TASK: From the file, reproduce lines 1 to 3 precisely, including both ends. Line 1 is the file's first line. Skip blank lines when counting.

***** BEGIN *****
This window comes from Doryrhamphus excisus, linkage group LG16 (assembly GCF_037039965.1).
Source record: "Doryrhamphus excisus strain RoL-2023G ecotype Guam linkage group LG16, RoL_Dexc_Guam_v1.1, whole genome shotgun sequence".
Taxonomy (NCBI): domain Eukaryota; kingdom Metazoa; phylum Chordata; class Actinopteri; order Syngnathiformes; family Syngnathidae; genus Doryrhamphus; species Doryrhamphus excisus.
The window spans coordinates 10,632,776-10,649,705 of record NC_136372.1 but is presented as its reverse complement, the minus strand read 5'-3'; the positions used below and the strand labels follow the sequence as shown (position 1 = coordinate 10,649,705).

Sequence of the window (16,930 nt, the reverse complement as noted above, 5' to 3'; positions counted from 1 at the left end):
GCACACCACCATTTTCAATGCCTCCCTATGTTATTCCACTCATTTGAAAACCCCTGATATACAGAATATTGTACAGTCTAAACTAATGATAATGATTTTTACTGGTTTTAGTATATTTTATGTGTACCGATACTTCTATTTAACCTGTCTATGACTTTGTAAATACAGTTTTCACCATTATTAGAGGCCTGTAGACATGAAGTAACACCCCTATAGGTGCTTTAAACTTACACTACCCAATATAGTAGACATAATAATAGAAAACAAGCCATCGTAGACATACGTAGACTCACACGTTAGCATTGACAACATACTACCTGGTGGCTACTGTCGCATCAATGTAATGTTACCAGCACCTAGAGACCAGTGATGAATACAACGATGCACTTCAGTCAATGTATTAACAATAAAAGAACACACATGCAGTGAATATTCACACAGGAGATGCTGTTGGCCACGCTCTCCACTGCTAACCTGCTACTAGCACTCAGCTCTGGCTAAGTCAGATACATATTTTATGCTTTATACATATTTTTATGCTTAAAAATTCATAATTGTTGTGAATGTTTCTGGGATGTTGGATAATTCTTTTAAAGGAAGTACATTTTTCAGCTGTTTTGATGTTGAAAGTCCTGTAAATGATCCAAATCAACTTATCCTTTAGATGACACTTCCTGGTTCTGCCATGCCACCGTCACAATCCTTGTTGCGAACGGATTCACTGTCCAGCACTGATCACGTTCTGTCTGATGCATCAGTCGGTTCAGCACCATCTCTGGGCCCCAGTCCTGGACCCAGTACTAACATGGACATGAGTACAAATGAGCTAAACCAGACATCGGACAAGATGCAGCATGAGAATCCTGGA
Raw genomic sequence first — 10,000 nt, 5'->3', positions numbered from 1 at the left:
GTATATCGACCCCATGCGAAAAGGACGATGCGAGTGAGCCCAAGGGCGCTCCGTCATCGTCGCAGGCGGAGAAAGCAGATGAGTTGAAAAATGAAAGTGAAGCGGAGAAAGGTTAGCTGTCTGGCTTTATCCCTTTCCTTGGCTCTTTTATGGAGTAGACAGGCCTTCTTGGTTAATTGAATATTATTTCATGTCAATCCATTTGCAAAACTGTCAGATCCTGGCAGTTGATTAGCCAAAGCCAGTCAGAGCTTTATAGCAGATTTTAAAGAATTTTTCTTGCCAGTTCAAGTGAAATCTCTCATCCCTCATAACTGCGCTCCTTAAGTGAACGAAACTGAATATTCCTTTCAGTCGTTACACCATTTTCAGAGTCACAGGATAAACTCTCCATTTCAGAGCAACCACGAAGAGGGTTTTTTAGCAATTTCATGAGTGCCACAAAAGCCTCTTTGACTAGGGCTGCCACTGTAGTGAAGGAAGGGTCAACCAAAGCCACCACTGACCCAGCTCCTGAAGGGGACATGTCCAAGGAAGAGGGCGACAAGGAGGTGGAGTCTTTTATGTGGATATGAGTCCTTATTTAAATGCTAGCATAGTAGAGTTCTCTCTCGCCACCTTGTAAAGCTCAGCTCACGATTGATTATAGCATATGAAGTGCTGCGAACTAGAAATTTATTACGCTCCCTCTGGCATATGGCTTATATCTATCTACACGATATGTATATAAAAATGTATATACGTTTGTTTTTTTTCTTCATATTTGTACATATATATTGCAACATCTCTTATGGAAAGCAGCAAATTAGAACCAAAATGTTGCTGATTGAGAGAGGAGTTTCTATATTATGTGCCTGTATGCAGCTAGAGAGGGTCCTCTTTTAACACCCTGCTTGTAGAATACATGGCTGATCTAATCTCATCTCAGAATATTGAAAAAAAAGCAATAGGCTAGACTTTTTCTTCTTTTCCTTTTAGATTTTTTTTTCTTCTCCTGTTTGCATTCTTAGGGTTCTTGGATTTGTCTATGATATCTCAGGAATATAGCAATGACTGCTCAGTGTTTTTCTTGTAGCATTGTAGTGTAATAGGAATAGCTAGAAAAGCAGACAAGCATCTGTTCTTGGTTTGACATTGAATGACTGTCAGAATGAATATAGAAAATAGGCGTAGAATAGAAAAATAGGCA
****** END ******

This window comes from Doryrhamphus excisus, linkage group LG16 (assembly GCF_037039965.1).
Source record: "Doryrhamphus excisus strain RoL-2023G ecotype Guam linkage group LG16, RoL_Dexc_Guam_v1.1, whole genome shotgun sequence".
Taxonomy (NCBI): domain Eukaryota; kingdom Metazoa; phylum Chordata; class Actinopteri; order Syngnathiformes; family Syngnathidae; genus Doryrhamphus; species Doryrhamphus excisus.